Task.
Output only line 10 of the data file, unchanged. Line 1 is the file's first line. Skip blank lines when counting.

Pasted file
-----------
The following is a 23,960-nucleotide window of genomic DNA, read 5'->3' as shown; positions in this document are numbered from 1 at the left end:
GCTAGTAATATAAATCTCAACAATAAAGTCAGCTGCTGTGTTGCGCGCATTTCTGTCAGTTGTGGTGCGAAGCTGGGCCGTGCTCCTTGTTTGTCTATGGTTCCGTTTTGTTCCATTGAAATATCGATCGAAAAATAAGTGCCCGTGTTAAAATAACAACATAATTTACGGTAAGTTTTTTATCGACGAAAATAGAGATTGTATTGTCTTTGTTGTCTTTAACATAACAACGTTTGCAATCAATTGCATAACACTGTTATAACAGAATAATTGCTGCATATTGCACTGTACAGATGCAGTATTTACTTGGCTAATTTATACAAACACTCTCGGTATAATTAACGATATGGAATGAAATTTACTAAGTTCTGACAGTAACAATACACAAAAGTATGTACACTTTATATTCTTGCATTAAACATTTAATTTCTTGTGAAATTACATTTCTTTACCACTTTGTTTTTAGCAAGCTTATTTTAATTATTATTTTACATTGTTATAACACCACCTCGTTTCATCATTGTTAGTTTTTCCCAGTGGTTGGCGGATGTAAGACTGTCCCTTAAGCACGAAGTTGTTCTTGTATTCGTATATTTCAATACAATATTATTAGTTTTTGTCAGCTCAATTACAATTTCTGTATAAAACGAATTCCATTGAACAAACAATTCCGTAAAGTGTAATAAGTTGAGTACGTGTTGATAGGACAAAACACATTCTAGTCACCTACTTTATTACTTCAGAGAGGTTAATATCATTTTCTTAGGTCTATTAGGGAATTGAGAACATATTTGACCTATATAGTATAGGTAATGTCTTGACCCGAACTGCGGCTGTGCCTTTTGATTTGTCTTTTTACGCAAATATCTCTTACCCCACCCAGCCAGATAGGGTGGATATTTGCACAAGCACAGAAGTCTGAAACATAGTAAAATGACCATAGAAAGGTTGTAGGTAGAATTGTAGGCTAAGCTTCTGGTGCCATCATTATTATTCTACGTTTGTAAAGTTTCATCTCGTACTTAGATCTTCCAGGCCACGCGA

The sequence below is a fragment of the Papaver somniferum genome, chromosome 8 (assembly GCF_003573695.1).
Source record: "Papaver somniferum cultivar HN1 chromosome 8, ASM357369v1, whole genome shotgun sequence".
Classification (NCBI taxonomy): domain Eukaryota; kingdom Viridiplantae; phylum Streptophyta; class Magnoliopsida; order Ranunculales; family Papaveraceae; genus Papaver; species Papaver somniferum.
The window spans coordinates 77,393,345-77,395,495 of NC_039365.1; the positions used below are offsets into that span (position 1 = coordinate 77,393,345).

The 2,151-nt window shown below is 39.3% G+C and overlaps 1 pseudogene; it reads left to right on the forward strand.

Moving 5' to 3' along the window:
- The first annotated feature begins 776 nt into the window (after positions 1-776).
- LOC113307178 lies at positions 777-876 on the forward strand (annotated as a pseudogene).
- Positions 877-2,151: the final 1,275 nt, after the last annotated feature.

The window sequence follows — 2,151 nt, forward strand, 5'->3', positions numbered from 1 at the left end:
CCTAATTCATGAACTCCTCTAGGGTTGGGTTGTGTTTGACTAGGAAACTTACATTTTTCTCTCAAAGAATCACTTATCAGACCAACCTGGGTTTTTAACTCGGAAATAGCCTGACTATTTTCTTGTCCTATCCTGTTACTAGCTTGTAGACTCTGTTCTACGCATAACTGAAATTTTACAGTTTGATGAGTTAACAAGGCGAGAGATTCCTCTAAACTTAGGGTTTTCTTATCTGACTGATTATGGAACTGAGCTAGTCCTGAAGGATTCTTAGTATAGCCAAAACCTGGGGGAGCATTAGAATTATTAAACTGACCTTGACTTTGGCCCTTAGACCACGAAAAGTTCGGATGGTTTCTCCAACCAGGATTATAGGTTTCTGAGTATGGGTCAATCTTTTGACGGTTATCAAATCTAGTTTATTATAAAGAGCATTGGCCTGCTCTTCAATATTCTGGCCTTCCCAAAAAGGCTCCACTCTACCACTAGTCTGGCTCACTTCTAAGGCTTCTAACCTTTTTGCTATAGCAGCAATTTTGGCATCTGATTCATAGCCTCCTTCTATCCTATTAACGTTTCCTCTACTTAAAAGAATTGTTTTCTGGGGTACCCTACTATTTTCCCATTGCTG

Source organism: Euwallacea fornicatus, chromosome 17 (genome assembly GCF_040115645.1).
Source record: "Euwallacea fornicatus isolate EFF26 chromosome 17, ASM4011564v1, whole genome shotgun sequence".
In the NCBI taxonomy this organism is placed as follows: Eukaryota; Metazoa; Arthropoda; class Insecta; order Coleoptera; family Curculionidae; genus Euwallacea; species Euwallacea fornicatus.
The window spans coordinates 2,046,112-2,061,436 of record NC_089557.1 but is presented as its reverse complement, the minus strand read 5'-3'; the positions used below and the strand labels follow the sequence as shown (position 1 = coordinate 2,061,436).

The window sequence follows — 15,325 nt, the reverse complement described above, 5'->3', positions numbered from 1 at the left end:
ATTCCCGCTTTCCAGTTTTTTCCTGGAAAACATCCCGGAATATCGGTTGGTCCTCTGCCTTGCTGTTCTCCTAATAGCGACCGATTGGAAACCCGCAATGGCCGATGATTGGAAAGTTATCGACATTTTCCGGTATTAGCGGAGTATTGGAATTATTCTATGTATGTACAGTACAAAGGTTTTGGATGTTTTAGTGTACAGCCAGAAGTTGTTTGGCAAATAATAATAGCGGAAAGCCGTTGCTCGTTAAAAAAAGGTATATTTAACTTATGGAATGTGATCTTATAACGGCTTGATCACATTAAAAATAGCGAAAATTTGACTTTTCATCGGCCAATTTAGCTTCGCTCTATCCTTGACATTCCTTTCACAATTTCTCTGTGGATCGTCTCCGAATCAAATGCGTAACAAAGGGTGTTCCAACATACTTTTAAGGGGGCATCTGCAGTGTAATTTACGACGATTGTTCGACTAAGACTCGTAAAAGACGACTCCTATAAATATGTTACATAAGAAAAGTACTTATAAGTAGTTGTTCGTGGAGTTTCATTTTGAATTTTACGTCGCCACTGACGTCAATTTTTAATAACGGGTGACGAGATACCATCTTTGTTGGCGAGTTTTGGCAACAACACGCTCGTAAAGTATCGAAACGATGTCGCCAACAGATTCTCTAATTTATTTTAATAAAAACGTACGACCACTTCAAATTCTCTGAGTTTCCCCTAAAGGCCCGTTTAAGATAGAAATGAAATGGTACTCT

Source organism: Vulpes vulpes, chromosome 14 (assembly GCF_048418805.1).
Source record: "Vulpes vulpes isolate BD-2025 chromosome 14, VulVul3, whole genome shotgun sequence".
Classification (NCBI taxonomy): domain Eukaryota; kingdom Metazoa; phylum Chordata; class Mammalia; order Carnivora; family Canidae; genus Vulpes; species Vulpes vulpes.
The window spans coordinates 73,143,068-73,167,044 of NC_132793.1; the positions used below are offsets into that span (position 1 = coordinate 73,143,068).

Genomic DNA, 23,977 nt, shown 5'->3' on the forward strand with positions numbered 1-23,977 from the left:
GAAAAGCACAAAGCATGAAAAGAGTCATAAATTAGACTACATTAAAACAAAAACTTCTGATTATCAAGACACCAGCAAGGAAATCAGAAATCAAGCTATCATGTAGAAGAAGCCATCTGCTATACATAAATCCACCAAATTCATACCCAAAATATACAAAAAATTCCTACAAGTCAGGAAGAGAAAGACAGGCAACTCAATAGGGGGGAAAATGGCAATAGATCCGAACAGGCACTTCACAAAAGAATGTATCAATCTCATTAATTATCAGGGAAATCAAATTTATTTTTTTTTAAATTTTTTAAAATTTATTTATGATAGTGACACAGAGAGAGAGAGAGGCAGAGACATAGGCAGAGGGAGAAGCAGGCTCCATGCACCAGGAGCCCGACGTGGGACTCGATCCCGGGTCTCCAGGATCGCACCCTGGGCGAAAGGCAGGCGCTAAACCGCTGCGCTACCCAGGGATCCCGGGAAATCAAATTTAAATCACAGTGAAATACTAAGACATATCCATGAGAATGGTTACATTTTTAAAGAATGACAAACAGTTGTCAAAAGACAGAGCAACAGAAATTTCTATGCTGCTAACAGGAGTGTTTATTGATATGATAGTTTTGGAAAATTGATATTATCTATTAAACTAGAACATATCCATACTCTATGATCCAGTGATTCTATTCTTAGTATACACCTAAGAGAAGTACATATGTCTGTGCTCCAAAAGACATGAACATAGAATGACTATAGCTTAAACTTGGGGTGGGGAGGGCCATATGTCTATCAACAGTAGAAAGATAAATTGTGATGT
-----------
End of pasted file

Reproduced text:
- LOC113307178 lies at positions 777-876 on the forward strand (annotated as a pseudogene).